The tranquil Italian region of Tuscany remains one of the most beautiful parts of the country and is renowned throughout the world for its history and artistic supremacy. Home to approximately 3.7 million people, Tuscany is situated in the North West of Italy and runs alongside the Tyrrhenian Sea, which is part of the warm Mediterranean Sea. Whilst some tourists in the area use Tuscany as a base to visit the beautiful Apennine mountain range, its real draw is found in its cultural heritage.
Did you know that Tuscany’s roots can be traced back into the Bronze Age, from which evidence remains of the cattle-herding Apennine culture? Moreover, the Villanovan culture of the Iron Age also lefts its impression on the region. However, it was not until the Etruscan period that Tuscany first developed the platform for that which exists today. Leaving behind a legacy of infrastructure and artistic gems, the Etruscans were eventually absorbed into the Roman Empire. One glorious example of Etruscan artistry can be found in the Chimera of Arezzo, which is a famous bronze statue dated at around 400 BC.
The Romans established the major cities in Tuscany, including Florence and Pisa. Roman architecture, from sewers and aqeducts to various building, remain a source of interest for tourists in Tuscany today and universities around the globe still offer courses on this. Nevertheless, the region’s presiding architecture and cultural heritage emerged from the Medieval period, the Renaissance and Modern Era.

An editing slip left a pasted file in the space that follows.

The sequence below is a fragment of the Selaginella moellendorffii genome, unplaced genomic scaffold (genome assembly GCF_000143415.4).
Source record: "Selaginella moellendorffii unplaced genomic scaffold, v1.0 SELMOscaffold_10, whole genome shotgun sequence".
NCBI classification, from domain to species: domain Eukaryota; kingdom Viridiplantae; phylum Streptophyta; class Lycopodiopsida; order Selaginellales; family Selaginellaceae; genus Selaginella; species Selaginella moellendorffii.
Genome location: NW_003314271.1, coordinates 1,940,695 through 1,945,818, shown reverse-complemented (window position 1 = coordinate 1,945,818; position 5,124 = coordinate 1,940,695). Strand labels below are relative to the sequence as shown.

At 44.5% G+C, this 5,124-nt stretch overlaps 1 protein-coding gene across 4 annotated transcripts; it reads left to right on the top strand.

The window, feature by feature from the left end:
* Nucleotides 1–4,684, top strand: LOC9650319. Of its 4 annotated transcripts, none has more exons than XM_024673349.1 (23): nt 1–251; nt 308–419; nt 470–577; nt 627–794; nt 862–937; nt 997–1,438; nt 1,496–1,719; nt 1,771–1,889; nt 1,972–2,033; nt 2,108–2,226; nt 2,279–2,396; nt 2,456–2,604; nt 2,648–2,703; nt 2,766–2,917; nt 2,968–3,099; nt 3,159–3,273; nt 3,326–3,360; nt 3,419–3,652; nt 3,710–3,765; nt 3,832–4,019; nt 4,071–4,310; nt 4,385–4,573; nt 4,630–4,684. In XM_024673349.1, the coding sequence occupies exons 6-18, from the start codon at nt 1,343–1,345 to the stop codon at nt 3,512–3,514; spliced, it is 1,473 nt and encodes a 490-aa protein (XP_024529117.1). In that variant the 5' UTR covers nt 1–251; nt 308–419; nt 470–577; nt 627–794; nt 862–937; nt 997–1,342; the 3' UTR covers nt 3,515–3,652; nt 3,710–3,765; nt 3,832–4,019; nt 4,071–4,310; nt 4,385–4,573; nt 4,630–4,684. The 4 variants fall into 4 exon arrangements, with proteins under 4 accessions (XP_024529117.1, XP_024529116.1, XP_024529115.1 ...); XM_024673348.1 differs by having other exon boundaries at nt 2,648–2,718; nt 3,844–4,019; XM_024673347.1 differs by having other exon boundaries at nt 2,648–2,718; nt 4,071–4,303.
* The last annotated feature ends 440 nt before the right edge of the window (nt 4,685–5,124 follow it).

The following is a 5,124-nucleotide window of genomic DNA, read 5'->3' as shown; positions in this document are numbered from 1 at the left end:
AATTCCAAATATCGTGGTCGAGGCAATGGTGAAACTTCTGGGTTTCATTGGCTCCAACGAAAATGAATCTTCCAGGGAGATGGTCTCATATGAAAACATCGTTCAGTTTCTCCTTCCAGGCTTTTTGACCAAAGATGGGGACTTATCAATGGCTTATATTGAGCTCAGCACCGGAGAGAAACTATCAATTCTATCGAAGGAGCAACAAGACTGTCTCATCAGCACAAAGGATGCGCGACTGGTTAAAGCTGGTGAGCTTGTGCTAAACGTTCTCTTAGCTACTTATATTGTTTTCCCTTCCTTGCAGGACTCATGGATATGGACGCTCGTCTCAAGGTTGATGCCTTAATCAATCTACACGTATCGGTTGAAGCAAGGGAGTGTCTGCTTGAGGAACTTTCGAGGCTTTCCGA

One of the most recognised buildings in the world can be found in Tuscany. The ‘Leaning Tower of Pisa’ (sometimes jokingly referred to as the leaning tower of pizza!) was built from around 1173 but took more than 100 years to construct. Nowadays, the tower, having been stabilized for obvious safety reasons, leans for some 3.9 metres from a perfectly vertical position – a must-see for all visitors to Tuscany.
Furthermore, tourists are drawn to the capital city of Tuscany, Florence, for its exquisite Renaissance architecture, which includes Florence Cathedral, Palazzo Pitti and Palazzo Vecchio and fantastic musuems. The Uffizi, for instance, has superb collections ranging from Leonardo da Vinci and Michelangelo to Raphael and Rembrandt.
Tuscany is also popular among tourists for its fine weather and gorgeous scenery. The mild winters are coupled with hot summers, whilst notable physical attractions include the Arno River and Apennine mountains. Cycling is a popular activity in the area, as too are cooking classes and wine tours. The night life, restaurants, cafés and bars in and around the cities of Tuscany are among the finest in Italy outside of Rome. Nevertheless, visitors to Tuscany will most likely be in search of a historical and cultural experience – which it offers in excess.
Getting to Tuscany is relatively straightforward. Although making the journey from Rome to Tuscany may seem like quite a trek, but tourists will have plenty to do and see along the way. Both car and train routes from Rome will allow tourists to enjoy the beautiful Italian countryside. In fact, in need not be a trek – airports in Florence and Pisa make short work of the journey from Rome.